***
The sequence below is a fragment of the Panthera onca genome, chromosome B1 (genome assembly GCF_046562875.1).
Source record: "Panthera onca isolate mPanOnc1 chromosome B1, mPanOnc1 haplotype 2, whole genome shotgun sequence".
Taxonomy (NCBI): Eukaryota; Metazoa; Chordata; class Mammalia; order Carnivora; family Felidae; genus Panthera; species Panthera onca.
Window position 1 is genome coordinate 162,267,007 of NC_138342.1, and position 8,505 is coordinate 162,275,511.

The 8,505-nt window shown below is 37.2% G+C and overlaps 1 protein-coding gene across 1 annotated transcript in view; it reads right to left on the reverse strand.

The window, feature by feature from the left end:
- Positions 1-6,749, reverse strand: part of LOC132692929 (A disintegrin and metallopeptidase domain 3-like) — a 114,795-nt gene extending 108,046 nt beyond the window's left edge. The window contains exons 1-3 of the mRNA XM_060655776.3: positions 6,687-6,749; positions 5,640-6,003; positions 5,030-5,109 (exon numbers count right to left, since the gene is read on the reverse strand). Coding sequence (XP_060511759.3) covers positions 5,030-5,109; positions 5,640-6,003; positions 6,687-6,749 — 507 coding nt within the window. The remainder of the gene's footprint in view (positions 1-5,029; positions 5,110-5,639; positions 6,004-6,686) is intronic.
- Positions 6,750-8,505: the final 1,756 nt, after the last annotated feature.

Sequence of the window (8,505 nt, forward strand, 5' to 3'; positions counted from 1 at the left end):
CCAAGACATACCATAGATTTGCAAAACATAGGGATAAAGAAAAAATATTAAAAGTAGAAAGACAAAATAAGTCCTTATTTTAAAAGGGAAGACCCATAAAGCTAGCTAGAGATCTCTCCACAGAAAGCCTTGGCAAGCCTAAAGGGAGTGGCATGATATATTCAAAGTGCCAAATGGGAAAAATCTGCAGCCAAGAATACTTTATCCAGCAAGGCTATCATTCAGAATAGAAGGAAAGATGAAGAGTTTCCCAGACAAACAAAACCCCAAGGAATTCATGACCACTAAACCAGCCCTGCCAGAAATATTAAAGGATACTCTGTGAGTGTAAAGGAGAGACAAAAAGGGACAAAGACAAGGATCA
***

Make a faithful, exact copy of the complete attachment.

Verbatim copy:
The sequence below is a fragment of the Panthera onca genome, chromosome B1 (genome assembly GCF_046562875.1).
Source record: "Panthera onca isolate mPanOnc1 chromosome B1, mPanOnc1 haplotype 2, whole genome shotgun sequence".
Taxonomy (NCBI): Eukaryota; Metazoa; Chordata; class Mammalia; order Carnivora; family Felidae; genus Panthera; species Panthera onca.
Window position 1 is genome coordinate 162,267,007 of NC_138342.1, and position 8,505 is coordinate 162,275,511.

The 8,505-nt window shown below is 37.2% G+C and overlaps 1 protein-coding gene across 1 annotated transcript in view; it reads right to left on the reverse strand.

The window, feature by feature from the left end:
- Positions 1-6,749, reverse strand: part of LOC132692929 (A disintegrin and metallopeptidase domain 3-like) — a 114,795-nt gene extending 108,046 nt beyond the window's left edge. The window contains exons 1-3 of the mRNA XM_060655776.3: positions 6,687-6,749; positions 5,640-6,003; positions 5,030-5,109 (exon numbers count right to left, since the gene is read on the reverse strand). Coding sequence (XP_060511759.3) covers positions 5,030-5,109; positions 5,640-6,003; positions 6,687-6,749 — 507 coding nt within the window. The remainder of the gene's footprint in view (positions 1-5,029; positions 5,110-5,639; positions 6,004-6,686) is intronic.
- Positions 6,750-8,505: the final 1,756 nt, after the last annotated feature.

Sequence of the window (8,505 nt, forward strand, 5' to 3'; positions counted from 1 at the left end):
CCAAGACATACCATAGATTTGCAAAACATAGGGATAAAGAAAAAATATTAAAAGTAGAAAGACAAAATAAGTCCTTATTTTAAAAGGGAAGACCCATAAAGCTAGCTAGAGATCTCTCCACAGAAAGCCTTGGCAAGCCTAAAGGGAGTGGCATGATATATTCAAAGTGCCAAATGGGAAAAATCTGCAGCCAAGAATACTTTATCCAGCAAGGCTATCATTCAGAATAGAAGGAAAGATGAAGAGTTTCCCAGACAAACAAAACCCCAAGGAATTCATGACCACTAAACCAGCCCTGCCAGAAATATTAAAGGATACTCTGTGAGTGTAAAGGAGAGACAAAAAGGGACAAAGACAAGGATCA